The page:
Chutzpah, or: Vorpal

A sequel to ‘Jabberwocky’ by Lewis Carroll

Past twestif, all the nochky kreets
      Did stwirk and smiggle in the glood:
All thungry were the zilligeets,
      And the narvips twitwoo’d.

“Acquire that Wocky’s head, I must-
      Those jaws that bit- from he who fought!
Acquire its head, upending trust,
      As none were there to see it caught!” 

With gobsack slung upon his back,
      And sparing innish lad no thought
Who “Callay!” murmured in his dreams,
       Grim trophy found that he had sought.

And, as thrilated there he stood,
      The groary sire, of same surname,
Came ‘pon him in dishmardened room,
      Exhuffling as he came!

One, two! One, two! And through and through
      The vorpal blade went snicker-snack!
Fool thief fell dead, and then his head
      Fell ‘pon his fuffed gobsack.

“My boy was he who slew the ‘wock!
      He’s earned the Queen of Heart’s reward!
Arrogous crook! Gitfoo! Gitfook!”
      Leaned, spent, upon the bloory sword.

Past twestif, all the nochky kreets
      Did stwirk and smiggle in the glood:
All thungry were the zilligeets,
      And the narvips twitwoo’d.
The Jabberwock, as illustrated by John Tenniel, 1871

15 thoughts on “Chutzpah, or: Vorpal”

    1. Perhaps I should have explained this poem better. Have you read Alice in Wonderland? The originally Jabberwocky is from there:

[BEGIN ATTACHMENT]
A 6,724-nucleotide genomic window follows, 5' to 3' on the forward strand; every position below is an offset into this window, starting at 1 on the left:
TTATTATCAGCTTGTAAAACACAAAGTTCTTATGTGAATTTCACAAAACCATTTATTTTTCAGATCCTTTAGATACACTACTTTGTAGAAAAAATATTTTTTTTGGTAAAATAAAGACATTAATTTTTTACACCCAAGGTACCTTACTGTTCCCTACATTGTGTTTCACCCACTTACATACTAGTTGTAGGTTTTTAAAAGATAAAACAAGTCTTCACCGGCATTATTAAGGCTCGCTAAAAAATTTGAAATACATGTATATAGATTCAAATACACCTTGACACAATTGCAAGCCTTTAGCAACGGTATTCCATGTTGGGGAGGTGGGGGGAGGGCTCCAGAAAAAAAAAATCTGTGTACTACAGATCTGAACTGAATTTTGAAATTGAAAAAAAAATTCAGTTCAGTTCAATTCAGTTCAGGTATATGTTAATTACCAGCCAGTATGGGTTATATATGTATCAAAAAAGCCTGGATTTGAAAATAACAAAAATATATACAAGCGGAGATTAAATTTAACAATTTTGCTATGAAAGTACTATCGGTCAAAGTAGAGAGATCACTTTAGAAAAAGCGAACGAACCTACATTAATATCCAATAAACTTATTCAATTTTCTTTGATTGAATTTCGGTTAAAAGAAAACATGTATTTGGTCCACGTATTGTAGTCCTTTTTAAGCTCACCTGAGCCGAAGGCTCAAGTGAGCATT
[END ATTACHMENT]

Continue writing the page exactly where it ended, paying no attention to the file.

It is one of (if not the) most famous nonsense poems ever written… but the amazing thing is that Carroll’s nonsense words have meanings – you can find glossaries for them online by searching for “Jabberwocky words meanings” or something of the like.

      Carroll’s (and my) words are called “Nonce Words” –

      For example, if you look at his original poem, he came up with the concept of ‘Brillig’ which Humpty Dumpty (in the book) explained, “‘Brillig’ means four o’clock in the afternoon, the time when you begin broiling things for dinner” (it is derived from the verb to bryl or broil).

      So I also came up with a time of day – twestif – which is a portmanteau ( of two words: ‘twilight’ and ‘digestif’ – which is a late hour, around twilight, when one has finished dinner and has enjoyed his dessert wine.

      1. Yesh but it’s been so so long ago. I read it when I was barely a kid reading the book for the story and much less for the language 😅
        I figured it would be a portmanteau, but just couldn’t figure out twilight and what else you used… I thought apperitif but that didn’t make sense either xD
        Thanks for explaining it so beautifully! Now gotta check out these links too. ☺☺

  1. Decidedly delightful!!!! Love queen of heart’s new vocabulary. And the way it sounds in my head
    Way to go!

    1. thanks 🙂

      this was more difficult than I’d expected – coming up with words that are nonsense but make sense to the author isn’t easy.

      it gave me a new appreciation for Carroll – he really put thought into all those words of Jabberwocky. (you can find glossaries online for the original)

      1. Must’ve been truly an adventure…writing this. Yep. Recognised it as jabberwocky…ergo..really impressed. Nicely done! What’s next

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